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Best Shots Rapid-Fire Reviews: Thor #5, Teen Titans #42, Immortal Hulk #34, more

(Image credit: Marvel Comics)

Greetings, ‘Rama readers! Ready for your weekly pellets? Best Shots has your back with this week’s Rapid-Fire Reviews! Let’s kick off today’s column with a look at the latest issue of Thor… 

(Image credit: Marvel Comics)

Thor #5 (Published by Marvel Comics; Review by David Pepose; ‘Rama Rating: 7 out of 10): Something is breaking the destiny of Thor, as writer Donny Cates and artist Nic Klein throw everything and the kitchen sink at their cosmically empowered King of Asgard. The result is a sometimes busy read, but to their credit, Cates and Klein are both so technically proficient in their execution that you’ll likely find something to enjoy. As the Black Winter throws Thor into a prison of his own mind, Cates uses this as an opportunity to throw hordes of classic supervillains at the God of Thunder, which Klein portrays ably (especially with the painterly colors of Matt Wilson). That said, this does feel a bit like a table-setting issue for future stories, so if the actual action here doesn’t necessarily grab you, this might feel like a slower issue compared to some of the previous ones — additionally, while it remains to be seen if Cates’ cliffhanger pays off in the next issue, the final twist does feel a little underwhelming here. But if over-the-top cosmic action is your thing, you could do a whole lot worse than Thor #5.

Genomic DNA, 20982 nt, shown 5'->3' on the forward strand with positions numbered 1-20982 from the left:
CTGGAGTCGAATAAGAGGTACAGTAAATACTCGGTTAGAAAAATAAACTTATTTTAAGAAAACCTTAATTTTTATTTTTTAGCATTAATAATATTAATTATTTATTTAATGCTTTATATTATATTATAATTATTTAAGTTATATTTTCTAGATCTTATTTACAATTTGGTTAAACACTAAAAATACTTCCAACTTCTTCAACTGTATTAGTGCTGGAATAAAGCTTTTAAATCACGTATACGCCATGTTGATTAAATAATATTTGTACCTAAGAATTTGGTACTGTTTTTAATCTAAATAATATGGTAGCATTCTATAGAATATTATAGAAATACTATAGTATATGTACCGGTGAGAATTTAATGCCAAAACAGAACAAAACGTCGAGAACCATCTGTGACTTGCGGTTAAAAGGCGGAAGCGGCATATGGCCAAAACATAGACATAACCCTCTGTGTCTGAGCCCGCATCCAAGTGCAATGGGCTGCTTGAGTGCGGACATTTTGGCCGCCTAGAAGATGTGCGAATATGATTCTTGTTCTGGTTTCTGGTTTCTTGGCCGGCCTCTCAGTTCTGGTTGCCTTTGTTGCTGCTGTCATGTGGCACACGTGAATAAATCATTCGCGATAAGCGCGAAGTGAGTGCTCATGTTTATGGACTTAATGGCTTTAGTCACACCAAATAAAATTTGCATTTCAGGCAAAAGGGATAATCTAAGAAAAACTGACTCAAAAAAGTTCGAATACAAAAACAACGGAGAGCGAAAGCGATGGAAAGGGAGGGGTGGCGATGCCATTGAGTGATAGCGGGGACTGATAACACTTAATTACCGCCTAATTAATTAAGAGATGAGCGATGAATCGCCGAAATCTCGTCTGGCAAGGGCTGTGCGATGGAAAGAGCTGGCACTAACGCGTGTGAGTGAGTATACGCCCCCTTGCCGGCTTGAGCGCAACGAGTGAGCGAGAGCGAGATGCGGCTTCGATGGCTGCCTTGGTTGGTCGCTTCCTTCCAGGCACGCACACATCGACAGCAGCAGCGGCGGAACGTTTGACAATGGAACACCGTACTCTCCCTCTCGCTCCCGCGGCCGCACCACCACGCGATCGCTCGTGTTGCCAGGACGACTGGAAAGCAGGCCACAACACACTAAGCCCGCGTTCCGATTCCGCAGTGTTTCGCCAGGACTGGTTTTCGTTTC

(Image credit: DC)

Teen Titans #42 (Published by DC; Review by Kat Calamia; ‘Rama Rating: 9 out of 10): The Teen Titans have disassembled, but that won’t stop new creative team Robbie Thompson and Eduardo Pansica from delivering a stellar debut. Thompson and Pansica use the downtime to further expand upon the team members’ individual friendships, including dynamics that haven't received much spotlight — the standout has to be Roundhouse and Crush's relationship, as they find a common ground through their mutual feeling of loneliness. As for the artwork, Bernard Chang will be missed, but I find myself quickly enjoying Pansica’s style for the book, especially his take on Thompson’s emotional beats. Every single member of this team has made a mistake that could define them as a bad person, but what makes this volume of Teen Titans a standout is how these sidekicks use the group to become better people. 

(Image credit: Marvel Comics)